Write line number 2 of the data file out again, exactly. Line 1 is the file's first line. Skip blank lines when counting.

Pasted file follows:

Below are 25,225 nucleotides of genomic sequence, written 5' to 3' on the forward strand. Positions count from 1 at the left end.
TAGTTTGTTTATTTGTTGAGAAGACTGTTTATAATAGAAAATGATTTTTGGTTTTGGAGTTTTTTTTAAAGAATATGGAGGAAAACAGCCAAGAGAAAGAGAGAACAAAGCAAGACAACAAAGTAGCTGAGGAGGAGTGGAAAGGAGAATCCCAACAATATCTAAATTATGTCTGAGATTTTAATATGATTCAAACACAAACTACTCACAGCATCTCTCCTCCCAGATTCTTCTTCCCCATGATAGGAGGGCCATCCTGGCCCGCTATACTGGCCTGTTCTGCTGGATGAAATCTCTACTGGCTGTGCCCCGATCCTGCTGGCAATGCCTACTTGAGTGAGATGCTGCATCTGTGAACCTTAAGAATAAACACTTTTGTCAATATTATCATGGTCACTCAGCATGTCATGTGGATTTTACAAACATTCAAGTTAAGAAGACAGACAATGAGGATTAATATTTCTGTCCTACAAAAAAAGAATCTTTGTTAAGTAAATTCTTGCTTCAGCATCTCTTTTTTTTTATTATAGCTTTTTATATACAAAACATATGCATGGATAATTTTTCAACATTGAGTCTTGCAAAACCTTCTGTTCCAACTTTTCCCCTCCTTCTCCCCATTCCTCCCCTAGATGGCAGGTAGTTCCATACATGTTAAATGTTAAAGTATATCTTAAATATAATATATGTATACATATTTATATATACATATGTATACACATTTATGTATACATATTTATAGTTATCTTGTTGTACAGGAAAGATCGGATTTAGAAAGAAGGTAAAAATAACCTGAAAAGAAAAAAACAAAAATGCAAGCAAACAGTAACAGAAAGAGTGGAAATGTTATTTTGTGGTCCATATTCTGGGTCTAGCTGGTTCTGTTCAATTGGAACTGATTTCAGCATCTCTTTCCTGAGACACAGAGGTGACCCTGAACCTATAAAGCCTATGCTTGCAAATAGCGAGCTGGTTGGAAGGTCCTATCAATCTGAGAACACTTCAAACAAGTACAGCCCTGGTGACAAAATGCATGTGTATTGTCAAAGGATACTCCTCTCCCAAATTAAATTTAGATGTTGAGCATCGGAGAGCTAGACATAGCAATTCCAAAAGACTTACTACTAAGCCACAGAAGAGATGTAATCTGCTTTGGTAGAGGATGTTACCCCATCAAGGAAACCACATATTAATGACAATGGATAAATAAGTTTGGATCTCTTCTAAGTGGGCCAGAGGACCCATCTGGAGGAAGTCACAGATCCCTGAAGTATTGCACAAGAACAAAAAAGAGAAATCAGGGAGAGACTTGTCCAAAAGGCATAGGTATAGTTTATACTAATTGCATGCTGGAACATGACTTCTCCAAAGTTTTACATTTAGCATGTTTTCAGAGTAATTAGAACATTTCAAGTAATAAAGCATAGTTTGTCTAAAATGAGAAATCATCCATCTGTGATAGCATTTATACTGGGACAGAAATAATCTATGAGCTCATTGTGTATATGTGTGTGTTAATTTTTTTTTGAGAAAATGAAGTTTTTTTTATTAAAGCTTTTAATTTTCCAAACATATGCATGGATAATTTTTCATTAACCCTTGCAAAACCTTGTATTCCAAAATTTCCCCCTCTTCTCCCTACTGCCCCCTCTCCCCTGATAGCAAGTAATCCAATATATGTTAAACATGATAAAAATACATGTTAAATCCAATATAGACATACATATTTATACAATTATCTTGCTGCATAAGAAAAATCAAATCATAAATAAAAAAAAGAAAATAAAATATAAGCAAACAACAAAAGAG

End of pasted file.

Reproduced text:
TAGTTTGTTTATTTGTTGAGAAGACTGTTTATAATAGAAAATGATTTTTGGTTTTGGAGTTTTTTTTAAAGAATATGGAGGAAAACAGCCAAGAGAAAGAGAGAACAAAGCAAGACAACAAAGTAGCTGAGGAGGAGTGGAAAGGAGAATCCCAACAATATCTAAATTATGTCTGAGATTTTAATATGATTCAAACACAAACTACTCACAGCATCTCTCCTCCCAGATTCTTCTTCCCCATGATAGGAGGGCCATCCTGGCCCGCTATACTGGCCTGTTCTGCTGGATGAAATCTCTACTGGCTGTGCCCCGATCCTGCTGGCAATGCCTACTTGAGTGAGATGCTGCATCTGTGAACCTTAAGAATAAACACTTTTGTCAATATTATCATGGTCACTCAGCATGTCATGTGGATTTTACAAACATTCAAGTTAAGAAGACAGACAATGAGGATTAATATTTCTGTCCTACAAAAAAAGAATCTTTGTTAAGTAAATTCTTGCTTCAGCATCTCTTTTTTTTTATTATAGCTTTTTATATACAAAACATATGCATGGATAATTTTTCAACATTGAGTCTTGCAAAACCTTCTGTTCCAACTTTTCCCCTCCTTCTCCCCATTCCTCCCCTAGATGGCAGGTAGTTCCATACATGTTAAATGTTAAAGTATATCTTAAATATAATATATGTATACATATTTATATATACATATGTATACACATTTATGTATACATATTTATAGTTATCTTGTTGTACAGGAAAGATCGGATTTAGAAAGAAGGTAAAAATAACCTGAAAAGAAAAAAACAAAAATGCAAGCAAACAGTAACAGAAAGAGTGGAAATGTTATTTTGTGGTCCATATTCTGGGTCTAGCTGGTTCTGTTCAATTGGAACTGATTTCAGCATCTCTTTCCTGAGACACAGAGGTGACCCTGAACCTATAAAGCCTATGCTTGCAAATAGCGAGCTGGTTGGAAGGTCCTATCAATCTGAGAACACTTCAAACAAGTACAGCCCTGGTGACAAAATGCATGTGTATTGTCAAAGGATACTCCTCTCCCAAATTAAATTTAGATGTTGAGCATCGGAGAGCTAGACATAGCAATTCCAAAAGACTTACTACTAAGCCACAGAAGAGATGTAATCTGCTTTGGTAGAGGATGTTACCCCATCAAGGAAACCACATATTAATGACAATGGATAAATAAGTTTGGATCTCTTCTAAGTGGGCCAGAGGACCCATCTGGAGGAAGTCACAGATCCCTGAAGTATTGCACAAGAACAAAAAAGAGAAATCAGGGAGAGACTTGTCCAAAAGGCATAGGTATAGTTTATACTAATTGCATGCTGGAACATGACTTCTCCAAAGTTTTACATTTAGCATGTTTTCAGAGTAATTAGAACATTTCAAGTAATAAAGCATAGTTTGTCTAAAATGAGAAATCATCCATCTGTGATAGCATTTATACTGGGACAGAAATAATCTATGAGCTCATTGTGTATATGTGTGTGTTAATTTTTTTTTGAGAAAATGAAGTTTTTTTTATTAAAGCTTTTAATTTTCCAAACATATGCATGGATAATTTTTCATTAACCCTTGCAAAACCTTGTATTCCAAAATTTCCCCCTCTTCTCCCTACTGCCCCCTCTCCCCTGATAGCAAGTAATCCAATATATGTTAAACATGATAAAAATACATGTTAAATCCAATATAGACATACATATTTATACAATTATCTTGCTGCATAAGAAAAATCAAATCATAAATAAAAAAAAGAAAATAAAATATAAGCAAACAACAAAAGAG